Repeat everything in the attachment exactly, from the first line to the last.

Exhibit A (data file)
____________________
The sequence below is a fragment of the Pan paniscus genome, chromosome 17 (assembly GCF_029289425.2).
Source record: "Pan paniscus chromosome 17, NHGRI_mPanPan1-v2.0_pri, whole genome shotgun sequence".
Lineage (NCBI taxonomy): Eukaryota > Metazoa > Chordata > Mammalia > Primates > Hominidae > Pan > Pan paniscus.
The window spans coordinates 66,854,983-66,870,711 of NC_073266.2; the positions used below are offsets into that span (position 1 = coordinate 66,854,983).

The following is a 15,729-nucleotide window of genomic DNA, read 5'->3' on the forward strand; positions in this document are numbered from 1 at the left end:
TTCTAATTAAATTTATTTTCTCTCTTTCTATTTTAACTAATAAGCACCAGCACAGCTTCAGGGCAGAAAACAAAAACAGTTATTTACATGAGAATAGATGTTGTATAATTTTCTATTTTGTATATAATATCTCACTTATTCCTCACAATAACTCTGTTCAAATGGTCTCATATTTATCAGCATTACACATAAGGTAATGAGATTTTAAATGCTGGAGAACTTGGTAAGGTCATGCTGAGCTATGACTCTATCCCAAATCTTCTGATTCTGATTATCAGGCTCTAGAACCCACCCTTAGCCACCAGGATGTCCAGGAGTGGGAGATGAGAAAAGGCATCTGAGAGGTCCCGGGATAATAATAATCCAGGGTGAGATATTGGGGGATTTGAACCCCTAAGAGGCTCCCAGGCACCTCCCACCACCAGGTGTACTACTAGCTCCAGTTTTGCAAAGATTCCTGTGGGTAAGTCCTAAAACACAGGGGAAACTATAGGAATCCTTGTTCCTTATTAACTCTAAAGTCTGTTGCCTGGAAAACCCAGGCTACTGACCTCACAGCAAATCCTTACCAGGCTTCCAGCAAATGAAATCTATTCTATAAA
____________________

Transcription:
The sequence below is a fragment of the Pan paniscus genome, chromosome 17 (assembly GCF_029289425.2).
Source record: "Pan paniscus chromosome 17, NHGRI_mPanPan1-v2.0_pri, whole genome shotgun sequence".
Lineage (NCBI taxonomy): Eukaryota > Metazoa > Chordata > Mammalia > Primates > Hominidae > Pan > Pan paniscus.
The window spans coordinates 66,854,983-66,870,711 of NC_073266.2; the positions used below are offsets into that span (position 1 = coordinate 66,854,983).

The following is a 15,729-nucleotide window of genomic DNA, read 5'->3' on the forward strand; positions in this document are numbered from 1 at the left end:
TTCTAATTAAATTTATTTTCTCTCTTTCTATTTTAACTAATAAGCACCAGCACAGCTTCAGGGCAGAAAACAAAAACAGTTATTTACATGAGAATAGATGTTGTATAATTTTCTATTTTGTATATAATATCTCACTTATTCCTCACAATAACTCTGTTCAAATGGTCTCATATTTATCAGCATTACACATAAGGTAATGAGATTTTAAATGCTGGAGAACTTGGTAAGGTCATGCTGAGCTATGACTCTATCCCAAATCTTCTGATTCTGATTATCAGGCTCTAGAACCCACCCTTAGCCACCAGGATGTCCAGGAGTGGGAGATGAGAAAAGGCATCTGAGAGGTCCCGGGATAATAATAATCCAGGGTGAGATATTGGGGGATTTGAACCCCTAAGAGGCTCCCAGGCACCTCCCACCACCAGGTGTACTACTAGCTCCAGTTTTGCAAAGATTCCTGTGGGTAAGTCCTAAAACACAGGGGAAACTATAGGAATCCTTGTTCCTTATTAACTCTAAAGTCTGTTGCCTGGAAAACCCAGGCTACTGACCTCACAGCAAATCCTTACCAGGCTTCCAGCAAATGAAATCTATTCTATAAA